Association between environmental tobacco smoke and depression among Korean women

Na Hyun Kim, Hyeon Chang Kim, Joo Young Lee, Ju Mi Lee, Il Suh

Research output: Contribution to journalArticle

14 Citations (Scopus)

Abstract

Objective: To evaluate the association between environmental tobacco smoke (ETS) exposure and depression among Korean women. Methods: Between 2008 and 2011, we examined 731 men and 1249 women (aged 39-85 years) for the Korean Genome and Epidemiology Study (KoGES)-Kangwha. Among 1208 never-smoking women, we excluded two women taking antidepressants and five women who did not complete the Beck Depression Inventory (BDI). Therefore, we performed a cross-sectional analysis on 1201 women. ETS exposure was assessed using a self-reported questionnaire, and was classified into three groups: no exposure, occasional exposure and regular exposure. Depression was assessed using the BDI score, which ranged from 0 to 63, and the presence of depression was defined as a BDI score ≥10. Results: Women exposed to ETS were more likely to have depression than those without ETS exposure (p=0.019). When BDI was analysed as a continuous variable, women exposed to ETS had significantly higher BDI scores after full adjustment (overall exposure: β=1.36, p=0.013; occasional exposure: β=1.15, p=0.063; regular exposure: β=1.90, p=0.039). ETS exposure was significantly associated with depression in a dose-response manner even after adjusting for age, body mass index, menopause, socioeconomic status, lifestyle and prevalent chronic diseases. The adjusted OR for depression (95% CI) was 1.72 (1.25 to 2.37) for overall ETS exposure, 1.56 (1.09 to 2.24) for occasional exposure and 2.19 (1.30 to 3.69) for regular exposure, when compared to no exposure. Conclusions: Exposure to ETS was associated with depression among middle aged and elderly Korean women.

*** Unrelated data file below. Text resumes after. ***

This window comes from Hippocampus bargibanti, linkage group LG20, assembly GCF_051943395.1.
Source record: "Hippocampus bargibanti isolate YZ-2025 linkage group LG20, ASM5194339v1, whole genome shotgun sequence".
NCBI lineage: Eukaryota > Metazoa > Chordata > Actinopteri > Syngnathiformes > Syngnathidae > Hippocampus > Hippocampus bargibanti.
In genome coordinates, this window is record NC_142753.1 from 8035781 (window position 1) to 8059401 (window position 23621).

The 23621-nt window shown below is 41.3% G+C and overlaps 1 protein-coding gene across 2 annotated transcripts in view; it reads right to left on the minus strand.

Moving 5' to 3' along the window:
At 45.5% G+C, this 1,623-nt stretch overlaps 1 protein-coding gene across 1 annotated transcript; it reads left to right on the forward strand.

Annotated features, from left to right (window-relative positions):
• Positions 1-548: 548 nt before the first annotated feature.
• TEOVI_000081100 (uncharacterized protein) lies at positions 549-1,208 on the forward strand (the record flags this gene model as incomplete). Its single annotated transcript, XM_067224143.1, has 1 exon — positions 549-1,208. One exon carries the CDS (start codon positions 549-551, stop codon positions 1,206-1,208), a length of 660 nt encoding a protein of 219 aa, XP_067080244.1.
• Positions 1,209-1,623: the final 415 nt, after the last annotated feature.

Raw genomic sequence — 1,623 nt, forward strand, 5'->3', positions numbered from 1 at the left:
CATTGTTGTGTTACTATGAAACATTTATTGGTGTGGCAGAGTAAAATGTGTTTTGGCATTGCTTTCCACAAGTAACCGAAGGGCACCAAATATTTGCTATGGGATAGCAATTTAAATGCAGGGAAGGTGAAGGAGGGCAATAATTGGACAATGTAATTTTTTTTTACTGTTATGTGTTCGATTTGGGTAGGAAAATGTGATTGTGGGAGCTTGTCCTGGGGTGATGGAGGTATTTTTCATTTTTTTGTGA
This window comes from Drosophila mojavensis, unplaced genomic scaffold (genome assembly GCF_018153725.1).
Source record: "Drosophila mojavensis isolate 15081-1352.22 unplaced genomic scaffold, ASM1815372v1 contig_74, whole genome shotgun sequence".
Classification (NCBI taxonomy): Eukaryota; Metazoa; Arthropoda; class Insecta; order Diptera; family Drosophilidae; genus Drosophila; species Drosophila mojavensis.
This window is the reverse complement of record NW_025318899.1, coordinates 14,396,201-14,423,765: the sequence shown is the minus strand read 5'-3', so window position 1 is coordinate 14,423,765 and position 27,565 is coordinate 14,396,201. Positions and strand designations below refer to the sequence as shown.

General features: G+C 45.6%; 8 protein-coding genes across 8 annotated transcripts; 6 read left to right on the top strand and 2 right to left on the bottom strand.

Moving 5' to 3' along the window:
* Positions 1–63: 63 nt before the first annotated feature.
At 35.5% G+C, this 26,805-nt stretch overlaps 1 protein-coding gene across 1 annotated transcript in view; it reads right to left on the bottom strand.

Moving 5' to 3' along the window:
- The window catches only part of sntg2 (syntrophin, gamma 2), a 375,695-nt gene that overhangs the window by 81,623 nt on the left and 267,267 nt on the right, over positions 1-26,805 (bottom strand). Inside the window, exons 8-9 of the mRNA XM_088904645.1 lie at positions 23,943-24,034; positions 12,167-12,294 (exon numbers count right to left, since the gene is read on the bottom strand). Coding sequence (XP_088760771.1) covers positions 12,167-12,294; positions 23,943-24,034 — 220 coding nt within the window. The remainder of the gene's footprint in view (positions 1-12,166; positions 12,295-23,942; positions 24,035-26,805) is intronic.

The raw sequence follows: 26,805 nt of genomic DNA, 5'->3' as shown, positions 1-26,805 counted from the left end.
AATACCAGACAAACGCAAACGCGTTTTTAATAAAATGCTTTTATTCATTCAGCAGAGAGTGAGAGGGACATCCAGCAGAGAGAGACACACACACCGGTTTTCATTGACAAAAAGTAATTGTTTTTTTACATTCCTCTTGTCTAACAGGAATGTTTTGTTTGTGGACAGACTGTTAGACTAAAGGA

Original languageEnglish
Article numbere007131
JournalBMJ open
Volume5
Issue number6
DOIs
Publication statusPublished - 2015 Jan 1

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Smoke
Tobacco
Depression
Equipment and Supplies
Social Adjustment
Environmental Exposure
Menopause
Social Class
Antidepressive Agents
Life Style
Epidemiology
Body Mass Index
Chronic Disease
Cross-Sectional Studies
Smoking
Genome

All Science Journal Classification (ASJC) codes

  • Medicine(all)

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Kim, Na Hyun ; Kim, Hyeon Chang ; Lee, Joo Young ; Lee, Ju Mi ; Suh, Il. / Association between environmental tobacco smoke and depression among Korean women. In: BMJ open. 2015 ; Vol. 5, No. 6.
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Association between environmental tobacco smoke and depression among Korean women. / Kim, Na Hyun; Kim, Hyeon Chang; Lee, Joo Young; Lee, Ju Mi; Suh, Il.

In: BMJ open, Vol. 5, No. 6, e007131, 01.01.2015.

Research output: Contribution to journalArticle

TY - JOUR

T1 - Association between environmental tobacco smoke and depression among Korean women

AU - Kim, Na Hyun

AU - Kim, Hyeon Chang

AU - Lee, Joo Young

AU - Lee, Ju Mi